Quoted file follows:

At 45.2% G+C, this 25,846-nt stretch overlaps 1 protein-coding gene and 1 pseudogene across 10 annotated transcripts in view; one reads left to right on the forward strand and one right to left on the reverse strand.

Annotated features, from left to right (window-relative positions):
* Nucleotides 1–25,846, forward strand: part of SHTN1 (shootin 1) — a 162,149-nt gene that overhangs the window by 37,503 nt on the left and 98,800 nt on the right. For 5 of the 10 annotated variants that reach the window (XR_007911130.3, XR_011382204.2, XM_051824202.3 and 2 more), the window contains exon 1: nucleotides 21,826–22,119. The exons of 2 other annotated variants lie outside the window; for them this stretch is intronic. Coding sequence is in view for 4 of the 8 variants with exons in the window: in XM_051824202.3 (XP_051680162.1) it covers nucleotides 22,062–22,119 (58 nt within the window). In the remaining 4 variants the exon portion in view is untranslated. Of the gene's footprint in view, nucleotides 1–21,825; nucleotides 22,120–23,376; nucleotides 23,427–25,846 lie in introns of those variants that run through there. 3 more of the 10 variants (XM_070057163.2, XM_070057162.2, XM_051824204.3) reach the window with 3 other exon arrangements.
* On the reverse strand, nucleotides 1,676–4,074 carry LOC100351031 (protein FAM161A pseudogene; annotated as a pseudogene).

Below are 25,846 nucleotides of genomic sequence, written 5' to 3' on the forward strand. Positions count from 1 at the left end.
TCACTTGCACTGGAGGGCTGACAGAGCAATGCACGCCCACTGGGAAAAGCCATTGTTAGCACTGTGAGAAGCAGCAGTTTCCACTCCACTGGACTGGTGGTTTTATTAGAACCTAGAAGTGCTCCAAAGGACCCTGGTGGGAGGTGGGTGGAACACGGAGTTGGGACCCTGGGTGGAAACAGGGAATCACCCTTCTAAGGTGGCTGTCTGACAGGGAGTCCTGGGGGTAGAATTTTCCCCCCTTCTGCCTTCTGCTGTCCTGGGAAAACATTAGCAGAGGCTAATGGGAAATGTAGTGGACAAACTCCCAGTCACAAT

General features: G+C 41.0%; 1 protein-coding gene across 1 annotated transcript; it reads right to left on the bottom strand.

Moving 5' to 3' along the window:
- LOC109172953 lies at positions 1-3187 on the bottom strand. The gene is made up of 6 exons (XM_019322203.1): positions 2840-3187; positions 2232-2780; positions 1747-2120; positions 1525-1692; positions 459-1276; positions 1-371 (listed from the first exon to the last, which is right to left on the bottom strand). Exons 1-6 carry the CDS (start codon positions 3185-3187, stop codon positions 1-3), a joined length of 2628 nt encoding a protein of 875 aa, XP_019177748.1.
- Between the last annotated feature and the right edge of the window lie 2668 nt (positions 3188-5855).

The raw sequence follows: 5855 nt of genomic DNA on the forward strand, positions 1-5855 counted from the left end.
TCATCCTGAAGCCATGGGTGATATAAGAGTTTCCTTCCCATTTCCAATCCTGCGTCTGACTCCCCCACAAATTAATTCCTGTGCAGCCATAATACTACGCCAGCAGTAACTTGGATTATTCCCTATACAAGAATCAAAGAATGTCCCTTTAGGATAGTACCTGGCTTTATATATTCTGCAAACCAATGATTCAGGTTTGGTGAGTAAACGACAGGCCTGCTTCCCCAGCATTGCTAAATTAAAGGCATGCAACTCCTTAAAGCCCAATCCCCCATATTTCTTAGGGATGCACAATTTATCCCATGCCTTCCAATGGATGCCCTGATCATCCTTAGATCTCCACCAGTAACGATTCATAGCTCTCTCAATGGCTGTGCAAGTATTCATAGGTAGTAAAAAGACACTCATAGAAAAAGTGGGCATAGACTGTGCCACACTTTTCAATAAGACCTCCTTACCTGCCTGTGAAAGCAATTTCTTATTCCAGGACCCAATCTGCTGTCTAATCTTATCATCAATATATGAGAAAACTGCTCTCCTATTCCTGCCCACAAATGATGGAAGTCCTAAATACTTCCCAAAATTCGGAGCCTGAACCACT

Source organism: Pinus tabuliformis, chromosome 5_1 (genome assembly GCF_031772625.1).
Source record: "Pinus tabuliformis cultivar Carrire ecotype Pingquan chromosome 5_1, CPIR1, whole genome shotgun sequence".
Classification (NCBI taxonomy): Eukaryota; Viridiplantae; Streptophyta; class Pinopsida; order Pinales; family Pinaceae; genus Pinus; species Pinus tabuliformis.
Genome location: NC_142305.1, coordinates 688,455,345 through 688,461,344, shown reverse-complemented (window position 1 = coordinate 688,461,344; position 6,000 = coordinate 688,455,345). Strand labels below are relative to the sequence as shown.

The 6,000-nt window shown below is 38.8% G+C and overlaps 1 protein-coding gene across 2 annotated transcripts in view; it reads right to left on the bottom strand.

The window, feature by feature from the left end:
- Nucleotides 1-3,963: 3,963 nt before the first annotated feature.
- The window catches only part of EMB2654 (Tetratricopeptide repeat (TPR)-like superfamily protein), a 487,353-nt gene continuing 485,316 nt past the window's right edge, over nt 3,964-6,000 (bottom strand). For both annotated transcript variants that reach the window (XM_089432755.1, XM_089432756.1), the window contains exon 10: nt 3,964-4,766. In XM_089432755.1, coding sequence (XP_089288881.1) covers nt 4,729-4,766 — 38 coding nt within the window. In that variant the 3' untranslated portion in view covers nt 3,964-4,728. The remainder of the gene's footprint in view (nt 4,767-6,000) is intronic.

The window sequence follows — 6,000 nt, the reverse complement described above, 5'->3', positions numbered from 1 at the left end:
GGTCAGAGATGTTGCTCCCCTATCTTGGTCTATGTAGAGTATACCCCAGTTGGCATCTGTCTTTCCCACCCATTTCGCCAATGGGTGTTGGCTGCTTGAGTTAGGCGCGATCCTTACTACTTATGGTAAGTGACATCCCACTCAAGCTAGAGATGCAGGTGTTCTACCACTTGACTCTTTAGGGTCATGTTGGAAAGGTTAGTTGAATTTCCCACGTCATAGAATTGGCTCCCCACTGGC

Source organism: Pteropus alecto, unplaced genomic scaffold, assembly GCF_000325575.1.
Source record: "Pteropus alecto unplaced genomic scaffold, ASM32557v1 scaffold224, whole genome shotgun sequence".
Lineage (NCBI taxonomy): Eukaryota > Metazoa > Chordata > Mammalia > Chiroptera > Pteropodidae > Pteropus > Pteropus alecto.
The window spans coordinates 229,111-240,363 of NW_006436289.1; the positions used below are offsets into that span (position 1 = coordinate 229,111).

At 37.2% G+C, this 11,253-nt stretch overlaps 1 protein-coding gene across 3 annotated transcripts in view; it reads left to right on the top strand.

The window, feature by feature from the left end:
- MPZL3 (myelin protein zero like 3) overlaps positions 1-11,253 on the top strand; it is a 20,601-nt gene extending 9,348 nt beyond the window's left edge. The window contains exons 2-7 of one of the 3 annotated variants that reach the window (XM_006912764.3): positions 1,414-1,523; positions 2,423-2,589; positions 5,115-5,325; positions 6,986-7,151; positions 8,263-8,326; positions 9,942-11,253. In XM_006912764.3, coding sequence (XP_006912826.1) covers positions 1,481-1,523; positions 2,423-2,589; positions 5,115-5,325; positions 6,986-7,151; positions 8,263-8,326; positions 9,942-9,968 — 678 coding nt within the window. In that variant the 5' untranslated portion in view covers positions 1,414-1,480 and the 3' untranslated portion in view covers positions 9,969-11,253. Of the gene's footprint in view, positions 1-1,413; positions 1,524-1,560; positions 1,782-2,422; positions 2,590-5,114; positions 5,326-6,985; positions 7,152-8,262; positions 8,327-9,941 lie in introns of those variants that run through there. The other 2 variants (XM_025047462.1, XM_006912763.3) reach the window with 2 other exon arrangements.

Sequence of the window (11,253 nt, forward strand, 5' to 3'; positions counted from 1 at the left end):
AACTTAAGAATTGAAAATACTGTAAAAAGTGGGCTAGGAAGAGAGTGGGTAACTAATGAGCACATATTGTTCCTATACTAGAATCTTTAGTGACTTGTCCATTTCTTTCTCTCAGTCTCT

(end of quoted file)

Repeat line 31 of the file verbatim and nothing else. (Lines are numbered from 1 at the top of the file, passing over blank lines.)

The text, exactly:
AACTTAAGAATTGAAAATACTGTAAAAAGTGGGCTAGGAAGAGAGTGGGTAACTAATGAGCACATATTGTTCCTATACTAGAATCTTTAGTGACTTGTCCATTTCTTTCTCTCAGTCTCT